ASK DW: Rookies adjust faster than vets to new setup

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Darrell Waltrip

Darrell Waltrip — winner of 84 career NASCAR Sprint Cup Series races and a three-time champion — serves as lead analyst for NASCAR on FOX. He was selected for induction into the prestigious NASCAR Hall of Fame as part of the Class of 2012. Want more from DW? Become a fan on Facebook or follow him on Twitter.

Paul from Montgomery, Texas: I have heard you refer to the younger drivers driving off the right rear while the older drivers drive off the front. Could you elaborate on that difference? : I always had to have that right front standing up there. I wanted to feel it holding the car. Today you have to hold up that right rear. You don't want it to sink down because you've got all of that rear downforce. I think open wheel drivers as well as sprint car drivers who are used to running dirt like that feel. It could just be the aerodynamics and the setup on the cars are so different than what the veterans have known for all those years. It makes it difficult for the more experienced driver to go with the kind of setup that these cars are asking for these days. These cars used to be really loose in the back. We had no rear downforce. We had front downforce. You look at all the old Monte Carlos, the Luminas or any race car that you can think of back in the '70's, '80's and early '90's. We had a ton of front downforce. We knew how to make front downforce. You just rolled the headlights back and put a lip or an air dam on the front bumper. You could create some front downforce, but we just didn't have enough rear downforce so you always had to hold up that right front corner to try to keep your car from being loose. You put a big spring in there, and the car wouldn't roll over in the turn.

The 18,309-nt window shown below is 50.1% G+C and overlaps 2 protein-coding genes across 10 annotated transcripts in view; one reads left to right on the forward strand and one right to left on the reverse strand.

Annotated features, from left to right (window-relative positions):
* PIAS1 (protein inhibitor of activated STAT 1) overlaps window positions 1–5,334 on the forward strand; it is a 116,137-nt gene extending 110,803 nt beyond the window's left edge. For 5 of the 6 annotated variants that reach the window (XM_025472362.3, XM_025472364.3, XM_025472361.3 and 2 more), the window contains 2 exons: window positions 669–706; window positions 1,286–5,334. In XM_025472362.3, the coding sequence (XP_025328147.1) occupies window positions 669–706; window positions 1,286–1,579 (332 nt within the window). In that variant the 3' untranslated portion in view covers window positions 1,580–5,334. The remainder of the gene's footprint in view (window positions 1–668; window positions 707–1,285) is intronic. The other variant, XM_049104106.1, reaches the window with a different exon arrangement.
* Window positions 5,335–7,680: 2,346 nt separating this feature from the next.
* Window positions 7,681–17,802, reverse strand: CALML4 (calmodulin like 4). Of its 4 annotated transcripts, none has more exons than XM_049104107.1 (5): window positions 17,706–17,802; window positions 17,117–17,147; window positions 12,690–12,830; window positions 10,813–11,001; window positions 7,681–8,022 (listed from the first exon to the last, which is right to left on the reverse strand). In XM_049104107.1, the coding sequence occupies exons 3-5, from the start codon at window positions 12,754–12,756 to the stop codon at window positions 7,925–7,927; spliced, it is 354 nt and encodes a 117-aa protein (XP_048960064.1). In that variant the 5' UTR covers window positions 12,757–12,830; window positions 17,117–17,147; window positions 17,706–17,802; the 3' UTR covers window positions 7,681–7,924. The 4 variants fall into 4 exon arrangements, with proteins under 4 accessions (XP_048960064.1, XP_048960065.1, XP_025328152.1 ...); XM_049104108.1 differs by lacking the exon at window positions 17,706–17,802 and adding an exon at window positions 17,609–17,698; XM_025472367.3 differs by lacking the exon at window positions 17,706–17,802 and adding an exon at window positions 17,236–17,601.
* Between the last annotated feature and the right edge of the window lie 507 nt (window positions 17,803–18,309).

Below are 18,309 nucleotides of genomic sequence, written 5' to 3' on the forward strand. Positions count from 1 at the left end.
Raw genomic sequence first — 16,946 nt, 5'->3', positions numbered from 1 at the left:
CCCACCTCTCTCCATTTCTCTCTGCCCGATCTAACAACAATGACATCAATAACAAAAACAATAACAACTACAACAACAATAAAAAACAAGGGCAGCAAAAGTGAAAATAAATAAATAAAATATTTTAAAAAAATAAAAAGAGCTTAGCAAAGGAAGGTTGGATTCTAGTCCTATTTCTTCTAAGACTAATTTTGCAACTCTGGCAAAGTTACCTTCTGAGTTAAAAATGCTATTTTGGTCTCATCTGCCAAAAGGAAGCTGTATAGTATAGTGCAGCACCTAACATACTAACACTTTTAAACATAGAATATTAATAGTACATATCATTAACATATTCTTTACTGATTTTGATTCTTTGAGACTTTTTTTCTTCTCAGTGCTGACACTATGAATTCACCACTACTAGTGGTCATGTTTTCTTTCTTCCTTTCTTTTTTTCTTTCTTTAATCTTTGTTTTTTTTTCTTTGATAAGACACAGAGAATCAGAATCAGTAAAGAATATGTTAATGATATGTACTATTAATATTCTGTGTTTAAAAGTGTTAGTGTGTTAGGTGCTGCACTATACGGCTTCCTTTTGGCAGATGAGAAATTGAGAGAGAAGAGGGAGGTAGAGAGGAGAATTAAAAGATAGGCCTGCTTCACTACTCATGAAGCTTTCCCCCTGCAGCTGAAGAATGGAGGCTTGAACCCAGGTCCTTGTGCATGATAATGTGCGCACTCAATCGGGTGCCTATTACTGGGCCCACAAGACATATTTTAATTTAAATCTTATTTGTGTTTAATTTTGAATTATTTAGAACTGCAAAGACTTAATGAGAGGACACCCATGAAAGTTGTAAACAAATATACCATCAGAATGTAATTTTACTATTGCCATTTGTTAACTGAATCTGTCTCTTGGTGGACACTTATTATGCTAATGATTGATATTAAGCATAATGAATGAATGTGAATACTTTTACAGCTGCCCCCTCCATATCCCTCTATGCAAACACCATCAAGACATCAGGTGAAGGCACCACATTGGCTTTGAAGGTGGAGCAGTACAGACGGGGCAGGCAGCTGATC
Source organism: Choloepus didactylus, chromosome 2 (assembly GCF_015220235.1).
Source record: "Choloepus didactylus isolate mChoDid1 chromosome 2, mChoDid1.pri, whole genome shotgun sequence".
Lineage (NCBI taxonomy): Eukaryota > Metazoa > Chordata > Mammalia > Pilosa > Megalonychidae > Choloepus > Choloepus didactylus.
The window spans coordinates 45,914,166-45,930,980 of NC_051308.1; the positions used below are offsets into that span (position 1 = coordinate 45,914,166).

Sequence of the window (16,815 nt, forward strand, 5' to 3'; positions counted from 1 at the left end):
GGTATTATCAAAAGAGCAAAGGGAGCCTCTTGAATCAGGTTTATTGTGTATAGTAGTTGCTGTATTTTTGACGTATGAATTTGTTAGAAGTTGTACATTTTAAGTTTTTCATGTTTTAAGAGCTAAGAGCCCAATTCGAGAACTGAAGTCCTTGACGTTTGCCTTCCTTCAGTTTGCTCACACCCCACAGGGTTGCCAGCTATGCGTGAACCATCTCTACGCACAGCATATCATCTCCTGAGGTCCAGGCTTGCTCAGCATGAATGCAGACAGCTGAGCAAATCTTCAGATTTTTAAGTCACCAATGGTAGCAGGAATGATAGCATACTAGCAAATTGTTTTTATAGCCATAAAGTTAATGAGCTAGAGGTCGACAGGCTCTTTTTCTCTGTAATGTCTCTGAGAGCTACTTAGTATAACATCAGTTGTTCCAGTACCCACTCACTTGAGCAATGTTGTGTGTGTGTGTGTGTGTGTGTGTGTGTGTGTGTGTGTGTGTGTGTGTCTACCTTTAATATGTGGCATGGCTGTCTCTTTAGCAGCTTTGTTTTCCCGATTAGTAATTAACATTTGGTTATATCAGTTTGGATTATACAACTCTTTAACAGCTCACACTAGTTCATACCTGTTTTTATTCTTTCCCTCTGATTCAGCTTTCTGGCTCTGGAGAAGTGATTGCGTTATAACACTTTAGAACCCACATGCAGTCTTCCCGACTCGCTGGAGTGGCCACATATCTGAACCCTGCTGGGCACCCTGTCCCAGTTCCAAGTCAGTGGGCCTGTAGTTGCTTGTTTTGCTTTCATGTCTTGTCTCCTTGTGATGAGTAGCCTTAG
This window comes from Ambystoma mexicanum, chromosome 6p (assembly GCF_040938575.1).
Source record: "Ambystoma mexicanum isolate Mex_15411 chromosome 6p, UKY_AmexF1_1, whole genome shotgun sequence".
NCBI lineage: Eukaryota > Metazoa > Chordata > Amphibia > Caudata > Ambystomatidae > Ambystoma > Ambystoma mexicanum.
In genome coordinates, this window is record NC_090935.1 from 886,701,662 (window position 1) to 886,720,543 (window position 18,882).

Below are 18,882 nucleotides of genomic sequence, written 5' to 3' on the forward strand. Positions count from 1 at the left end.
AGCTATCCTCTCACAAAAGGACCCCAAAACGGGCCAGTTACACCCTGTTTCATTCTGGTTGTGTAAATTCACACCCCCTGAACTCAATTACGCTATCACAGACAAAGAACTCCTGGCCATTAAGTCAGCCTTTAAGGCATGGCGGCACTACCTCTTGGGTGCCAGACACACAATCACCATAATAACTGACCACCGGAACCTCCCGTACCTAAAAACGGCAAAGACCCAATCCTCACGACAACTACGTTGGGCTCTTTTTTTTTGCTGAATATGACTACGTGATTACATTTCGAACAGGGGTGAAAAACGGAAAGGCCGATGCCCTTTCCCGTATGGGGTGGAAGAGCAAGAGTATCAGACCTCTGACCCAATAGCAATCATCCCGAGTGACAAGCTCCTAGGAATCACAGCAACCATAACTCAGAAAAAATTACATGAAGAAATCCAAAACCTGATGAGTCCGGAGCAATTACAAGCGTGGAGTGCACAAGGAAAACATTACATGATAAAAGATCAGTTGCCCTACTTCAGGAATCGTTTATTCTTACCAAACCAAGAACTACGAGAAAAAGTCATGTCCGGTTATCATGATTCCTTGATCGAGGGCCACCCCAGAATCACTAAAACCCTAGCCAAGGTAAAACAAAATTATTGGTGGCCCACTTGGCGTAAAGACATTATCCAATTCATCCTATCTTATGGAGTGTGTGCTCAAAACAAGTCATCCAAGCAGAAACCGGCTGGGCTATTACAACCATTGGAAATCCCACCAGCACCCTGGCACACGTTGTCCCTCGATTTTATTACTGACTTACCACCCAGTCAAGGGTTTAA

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As aerodynamics overcomes the mechanical aspects of the race car, we generate more downforce we generate. In the old days, we would generate 400 pounds of front downforce and about 200 pounds of rear downforce. They've learned to build today's cars with 800 pounds on the front and 800 pounds on the rear so you've got a really good, well-balanced race car. Now they try to do is hold up the right rear corner of the car with a big right rear spring, which keeps the spoiler higher in the air. It doesn't let the rear of the car go down. It's the opposite of what you try to do at Daytona and Talladega where you want to put the softest springs in the back so the spoiler will get down and out of the air. At the other race tracks on the circuit, you want as big a rear spring as possible to hold up the rear blade in the air and give you maximum downforce entering the corner. The design and aerodynamics of the cars changed the way you set them up.

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